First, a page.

Chatbots and conversational agents are not the same thing. There are still frequent confusions, ambiguities and misconceptions. In this article, I would like to clear up these terminologies, because even though everyone has heard of chatbots and conversational agents in some way by now, there is still (conceptual) confusion.
The subtle difference between chatbots and conversational agents
Even in the scientific field, there is no one true definition of the term “chatbot.” It’s a typical case of “everyone talks about it, but no one knows exactly what it’s all about.”
So let’s take a closer look at the term: A chat is a purely informal conversation. Spontaneous, random, a casual chat, a conversation that takes place unplanned and without a specific goal. A chatbot is a robot that can conduct just such a conversation.
In the vast majority of business cases, this is not what is required. In many cases, a task is to be automated in which structured specialized knowledge is to be imparted in an efficient manner – for example, the automation of FAQ answers, and thus we are dealing with a conversational agent. While chatbots are there to simulate a human interlocutor in ChitChat, conversational agents (CAs) can help the user complete such tasks via a natural language interface.
Conversational Agents will never pass a Turing Test
The differences between chatbots and CAs can also be understood by looking at the Turing Test. It is still an important benchmark for chatbots and artificial intelligence today. In Alan Turing’s paper “Can Machines Think?” he answered the title question as follows: “We need not decide if a machine can “think”; we need only decide if a machine can act as intelligently as a human being.”
Turing developed a test that makes artificial intelligence measurable at its highest level (= having a means of expression that is as powerful as human language) by having human judges test a machine as a conversation partner. They then have to decide whether their counterpart, with whom they communicate via text interface, is a human or a machine.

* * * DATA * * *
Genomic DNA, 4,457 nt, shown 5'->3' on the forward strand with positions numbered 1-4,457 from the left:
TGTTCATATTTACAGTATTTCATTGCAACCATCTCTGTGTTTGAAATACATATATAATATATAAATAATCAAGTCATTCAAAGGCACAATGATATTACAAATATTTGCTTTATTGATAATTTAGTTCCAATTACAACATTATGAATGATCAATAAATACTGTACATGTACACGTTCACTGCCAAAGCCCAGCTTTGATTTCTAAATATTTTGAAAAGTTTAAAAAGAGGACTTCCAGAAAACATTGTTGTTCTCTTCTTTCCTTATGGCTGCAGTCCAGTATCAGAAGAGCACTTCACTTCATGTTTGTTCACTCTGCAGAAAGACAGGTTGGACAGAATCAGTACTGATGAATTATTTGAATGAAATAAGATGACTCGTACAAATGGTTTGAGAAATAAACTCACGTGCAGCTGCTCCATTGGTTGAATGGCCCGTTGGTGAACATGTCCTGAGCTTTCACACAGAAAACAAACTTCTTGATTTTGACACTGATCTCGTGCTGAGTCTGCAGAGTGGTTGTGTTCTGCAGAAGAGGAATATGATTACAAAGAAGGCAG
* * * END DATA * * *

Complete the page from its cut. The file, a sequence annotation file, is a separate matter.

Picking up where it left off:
We need not decide if a machine can “think”; we need only decide if a machine can act as intelligently as a human being.Alan Turing
To date, no chatbot in the world has fully passed the Turing Test. In the business context, conversational agents are more in demand, which help the user to perform certain tasks via a natural language interface (text or speech). For example, they can provide information about special knowledge such as FAQs, book a flight, or adjust a route in a car’s navigation system.
Most business cases call for a conversational agent
No company wants to stand out with incorrect spelling or irrational behavior, which are among other “language tricks” used with chatbots. For a business task, it needs reliability, stringency in conversation, and efficiency. Perhaps a natural language interface shouldn’t be too human-like after all. There is no reason to trick customers into thinking they are dealing with a human instead of a machine. With today’s technology, this only leads to confusion, annoyance and reduces the user’s trust.
Of course, in practice, everything is not always black and white and there are certainly mixed forms: For example, an anecdote or fun fact during a conversation with a CA can spur conversation and contribute to customer satisfaction. On the other hand, chatbots can also have specialized domain knowledge. The solutions are often hybrid. You should just be aware early on what your focus is and what technology and design basis is needed in the project.
The definition of meaning and purpose makes the difference
Even if the sci-fi and marketing-driven ideas about chatbots are still unattainable and there are still many challenges for natural language processing, the machine can support humans in many ways precisely because it is what it is: a machine and not a human. It is imperative that humans take advantage of the advantages that machines have over humans, instead of curtailing them by making unrealistic claims about artificial intelligence and the unthinking design paradigm of trying to copy themselves. To take advantage of these, we need to be aware of exactly what we are developing and for what purpose: Application areas for chatbots are not problem solving, but rather entertainment purposes. Conversational agents can be cleverly developed to help people solve problems via natural language and be available 24/7.
The distinction is indispensable even before the design and development phase and essential for the success and benefit of the project.
The distinction is already indispensable before the design and development phase and essential for the success and benefit of the project. Conversational agents and chatbots rely on different technologies for realization (for a good overview of the technological differences between chatbots and conversational agents, see the paper “A Review of Technologies for Conversational Systems” von Julia Masche und Dr. Nguyen-Thin Le), but also require fundamentally different design approaches. It is one of the major tasks in chatbot and CA design to develop design strategies that go beyond anthropomorphism and skeuomorphism and, without blindly copying nature, serve the purpose of providing the best possible technical solution.
The statements in this article reflect the views of the author and not those of any company, organization or institution.
Titelbild: Photo by Mika Baumeister on Unsplash